493.1 Confronting climate catastrophe: The south African climate jobs campaign

Friday, August 3, 2012: 10:45 AM
Faculty of Economics, TBA
Oral Presentation
Vishwas SATGAR , International Relations, University of Witwatersrand, South Africa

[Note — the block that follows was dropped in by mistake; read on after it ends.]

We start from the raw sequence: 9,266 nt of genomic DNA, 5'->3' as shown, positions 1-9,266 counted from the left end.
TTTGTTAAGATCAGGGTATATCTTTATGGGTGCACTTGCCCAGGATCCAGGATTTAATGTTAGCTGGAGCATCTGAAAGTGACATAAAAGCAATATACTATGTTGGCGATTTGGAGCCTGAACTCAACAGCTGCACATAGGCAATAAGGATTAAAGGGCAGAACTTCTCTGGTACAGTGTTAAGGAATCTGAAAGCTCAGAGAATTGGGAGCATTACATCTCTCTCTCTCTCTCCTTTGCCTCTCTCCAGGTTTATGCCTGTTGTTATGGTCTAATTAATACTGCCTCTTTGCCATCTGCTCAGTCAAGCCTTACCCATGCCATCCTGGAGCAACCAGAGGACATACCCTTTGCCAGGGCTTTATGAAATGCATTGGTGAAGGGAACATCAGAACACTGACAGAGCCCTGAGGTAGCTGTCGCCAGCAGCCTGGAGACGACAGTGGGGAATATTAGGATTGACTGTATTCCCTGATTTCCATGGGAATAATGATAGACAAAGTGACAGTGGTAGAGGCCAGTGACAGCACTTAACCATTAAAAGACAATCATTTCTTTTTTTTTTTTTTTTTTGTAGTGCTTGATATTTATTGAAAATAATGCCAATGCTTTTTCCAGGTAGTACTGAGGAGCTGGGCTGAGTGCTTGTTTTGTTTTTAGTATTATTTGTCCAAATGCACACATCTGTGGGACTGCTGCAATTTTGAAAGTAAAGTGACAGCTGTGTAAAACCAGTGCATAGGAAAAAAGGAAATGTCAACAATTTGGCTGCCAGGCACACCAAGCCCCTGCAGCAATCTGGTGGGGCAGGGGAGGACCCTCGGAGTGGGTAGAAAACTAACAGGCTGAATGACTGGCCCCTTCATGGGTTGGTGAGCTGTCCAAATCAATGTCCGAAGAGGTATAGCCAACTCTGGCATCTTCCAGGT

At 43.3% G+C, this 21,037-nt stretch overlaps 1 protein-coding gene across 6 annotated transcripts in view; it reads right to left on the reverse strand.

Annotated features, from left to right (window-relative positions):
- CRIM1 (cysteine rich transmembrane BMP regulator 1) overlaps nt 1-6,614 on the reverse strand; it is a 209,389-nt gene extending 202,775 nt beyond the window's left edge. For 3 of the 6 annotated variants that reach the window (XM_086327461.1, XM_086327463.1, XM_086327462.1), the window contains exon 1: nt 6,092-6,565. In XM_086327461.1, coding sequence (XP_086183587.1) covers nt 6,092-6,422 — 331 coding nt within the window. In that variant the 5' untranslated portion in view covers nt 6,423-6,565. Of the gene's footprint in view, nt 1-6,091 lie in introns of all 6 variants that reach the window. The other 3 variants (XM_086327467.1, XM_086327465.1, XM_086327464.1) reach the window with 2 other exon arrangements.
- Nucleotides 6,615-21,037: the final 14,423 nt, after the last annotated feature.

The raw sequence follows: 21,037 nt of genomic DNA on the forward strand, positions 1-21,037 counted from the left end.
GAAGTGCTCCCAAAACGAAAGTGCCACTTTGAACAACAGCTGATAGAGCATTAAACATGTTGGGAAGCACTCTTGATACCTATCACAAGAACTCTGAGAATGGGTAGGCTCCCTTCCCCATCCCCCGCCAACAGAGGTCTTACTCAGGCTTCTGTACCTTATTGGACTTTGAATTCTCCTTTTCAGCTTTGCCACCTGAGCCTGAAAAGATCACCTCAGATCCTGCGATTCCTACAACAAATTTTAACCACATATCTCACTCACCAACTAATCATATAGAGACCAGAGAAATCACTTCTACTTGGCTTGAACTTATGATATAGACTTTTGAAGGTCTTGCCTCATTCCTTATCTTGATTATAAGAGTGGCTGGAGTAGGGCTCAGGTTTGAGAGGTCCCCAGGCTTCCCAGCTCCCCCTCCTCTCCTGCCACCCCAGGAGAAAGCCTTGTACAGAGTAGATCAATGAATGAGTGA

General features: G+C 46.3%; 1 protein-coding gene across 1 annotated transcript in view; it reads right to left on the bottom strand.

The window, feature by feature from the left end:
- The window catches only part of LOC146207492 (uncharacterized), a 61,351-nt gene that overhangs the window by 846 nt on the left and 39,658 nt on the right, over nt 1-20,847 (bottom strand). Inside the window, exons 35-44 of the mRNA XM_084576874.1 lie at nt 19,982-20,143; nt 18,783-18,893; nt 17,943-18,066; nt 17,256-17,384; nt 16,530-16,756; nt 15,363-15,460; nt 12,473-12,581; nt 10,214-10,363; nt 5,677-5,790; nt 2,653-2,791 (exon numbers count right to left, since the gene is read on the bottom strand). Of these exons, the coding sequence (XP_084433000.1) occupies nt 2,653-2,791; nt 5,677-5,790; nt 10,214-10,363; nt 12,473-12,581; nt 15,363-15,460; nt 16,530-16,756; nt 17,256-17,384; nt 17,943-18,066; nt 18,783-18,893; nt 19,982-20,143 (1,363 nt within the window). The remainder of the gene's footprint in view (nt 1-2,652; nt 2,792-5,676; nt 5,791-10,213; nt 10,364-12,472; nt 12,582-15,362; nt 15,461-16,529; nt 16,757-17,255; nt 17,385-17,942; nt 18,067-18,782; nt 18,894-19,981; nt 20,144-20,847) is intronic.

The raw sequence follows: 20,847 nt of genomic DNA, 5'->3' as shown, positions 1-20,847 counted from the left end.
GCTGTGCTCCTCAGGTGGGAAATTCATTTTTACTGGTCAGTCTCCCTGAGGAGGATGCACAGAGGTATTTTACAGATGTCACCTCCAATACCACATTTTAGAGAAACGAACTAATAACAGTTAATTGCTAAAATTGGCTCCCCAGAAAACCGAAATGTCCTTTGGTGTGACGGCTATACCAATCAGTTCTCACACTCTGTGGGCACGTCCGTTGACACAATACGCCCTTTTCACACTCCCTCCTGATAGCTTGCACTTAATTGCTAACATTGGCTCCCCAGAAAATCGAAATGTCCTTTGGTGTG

South Africa hosted the 17th UN-Conference of the Parties in December 2011 to address the climate crisis facing the world.  South Africa is the 13th highest carbon emitter in the world, with a firm commitment to invest in the largest coal fired power stations in the world. The abundance of coal in South Africa, predicted to last for 200 years, also makes this an easy policy choice for government. At the same time, South Africa has high levels of structural unemployment. This is estimated at 40% and has been worsened in the context of the global economic crisis with 1 million jobs being lost in the period 2009-2010.  In response progressive civil society established a campaign platform to reduce carbon emissions and address high unemployment through the creation of climate jobs. This paper traces the emergence, role and politics of the ‘1 million climate jobs campaign’ in South Africa.  It brings into view the alliances amongst civil society organisations (trade unions, climate justice ngos, academics and grass roots anti-capitalist movements), the capacity built for the campaign and the strategic practices of the campaign. Moreover, the paper highlights the impact, consequences and limits of the campaign before, during and after COP17. Central to the argument of this paper is how emancipatory political practice evokes utopian discourse to incite a new political imagination  as part of counter-hegemonic engagement with 17 years of neoliberalisation in post-apartheid South Africa. The ‘1 million climate jobs campaign’ in South Africa is an example of rethinking visions of work, the politics of production  and  climate justice from below.